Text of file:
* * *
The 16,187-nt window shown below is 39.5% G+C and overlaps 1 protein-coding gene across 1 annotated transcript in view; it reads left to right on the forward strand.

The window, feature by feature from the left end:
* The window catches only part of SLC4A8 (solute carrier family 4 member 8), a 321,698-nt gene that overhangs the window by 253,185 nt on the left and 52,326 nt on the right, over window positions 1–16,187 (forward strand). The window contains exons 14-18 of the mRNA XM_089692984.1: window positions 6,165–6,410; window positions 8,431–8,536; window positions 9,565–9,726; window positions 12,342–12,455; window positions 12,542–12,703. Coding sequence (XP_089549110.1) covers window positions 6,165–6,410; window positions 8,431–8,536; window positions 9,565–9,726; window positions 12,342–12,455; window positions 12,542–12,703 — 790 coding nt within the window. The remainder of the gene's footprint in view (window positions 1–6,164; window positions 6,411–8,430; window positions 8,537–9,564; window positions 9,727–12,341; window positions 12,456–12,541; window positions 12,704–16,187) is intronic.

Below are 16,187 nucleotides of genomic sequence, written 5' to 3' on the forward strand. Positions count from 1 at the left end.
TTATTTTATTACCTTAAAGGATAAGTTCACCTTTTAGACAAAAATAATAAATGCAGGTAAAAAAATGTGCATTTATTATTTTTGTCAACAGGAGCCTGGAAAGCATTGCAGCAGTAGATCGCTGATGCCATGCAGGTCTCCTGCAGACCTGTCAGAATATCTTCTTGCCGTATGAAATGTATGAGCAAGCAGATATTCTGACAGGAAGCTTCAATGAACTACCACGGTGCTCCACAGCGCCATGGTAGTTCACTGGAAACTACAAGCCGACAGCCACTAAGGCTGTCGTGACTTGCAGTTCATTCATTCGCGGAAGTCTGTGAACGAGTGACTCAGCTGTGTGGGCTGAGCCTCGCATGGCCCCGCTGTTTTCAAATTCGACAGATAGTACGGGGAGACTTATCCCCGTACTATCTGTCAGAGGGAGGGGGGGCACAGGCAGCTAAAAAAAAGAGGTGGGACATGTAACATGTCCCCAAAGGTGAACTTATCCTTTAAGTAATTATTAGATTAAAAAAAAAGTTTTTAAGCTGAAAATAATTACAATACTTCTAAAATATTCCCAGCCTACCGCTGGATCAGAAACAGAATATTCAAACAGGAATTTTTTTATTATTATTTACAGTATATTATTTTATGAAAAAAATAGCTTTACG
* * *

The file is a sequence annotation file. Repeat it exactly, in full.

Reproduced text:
The 16,187-nt window shown below is 39.5% G+C and overlaps 1 protein-coding gene across 1 annotated transcript in view; it reads left to right on the forward strand.

The window, feature by feature from the left end:
* The window catches only part of SLC4A8 (solute carrier family 4 member 8), a 321,698-nt gene that overhangs the window by 253,185 nt on the left and 52,326 nt on the right, over window positions 1–16,187 (forward strand). The window contains exons 14-18 of the mRNA XM_089692984.1: window positions 6,165–6,410; window positions 8,431–8,536; window positions 9,565–9,726; window positions 12,342–12,455; window positions 12,542–12,703. Coding sequence (XP_089549110.1) covers window positions 6,165–6,410; window positions 8,431–8,536; window positions 9,565–9,726; window positions 12,342–12,455; window positions 12,542–12,703 — 790 coding nt within the window. The remainder of the gene's footprint in view (window positions 1–6,164; window positions 6,411–8,430; window positions 8,537–9,564; window positions 9,727–12,341; window positions 12,456–12,541; window positions 12,704–16,187) is intronic.

Below are 16,187 nucleotides of genomic sequence, written 5' to 3' on the forward strand. Positions count from 1 at the left end.
TTATTTTATTACCTTAAAGGATAAGTTCACCTTTTAGACAAAAATAATAAATGCAGGTAAAAAAATGTGCATTTATTATTTTTGTCAACAGGAGCCTGGAAAGCATTGCAGCAGTAGATCGCTGATGCCATGCAGGTCTCCTGCAGACCTGTCAGAATATCTTCTTGCCGTATGAAATGTATGAGCAAGCAGATATTCTGACAGGAAGCTTCAATGAACTACCACGGTGCTCCACAGCGCCATGGTAGTTCACTGGAAACTACAAGCCGACAGCCACTAAGGCTGTCGTGACTTGCAGTTCATTCATTCGCGGAAGTCTGTGAACGAGTGACTCAGCTGTGTGGGCTGAGCCTCGCATGGCCCCGCTGTTTTCAAATTCGACAGATAGTACGGGGAGACTTATCCCCGTACTATCTGTCAGAGGGAGGGGGGGCACAGGCAGCTAAAAAAAAGAGGTGGGACATGTAACATGTCCCCAAAGGTGAACTTATCCTTTAAGTAATTATTAGATTAAAAAAAAAGTTTTTAAGCTGAAAATAATTACAATACTTCTAAAATATTCCCAGCCTACCGCTGGATCAGAAACAGAATATTCAAACAGGAATTTTTTTATTATTATTTACAGTATATTATTTTATGAAAAAAATAGCTTTACG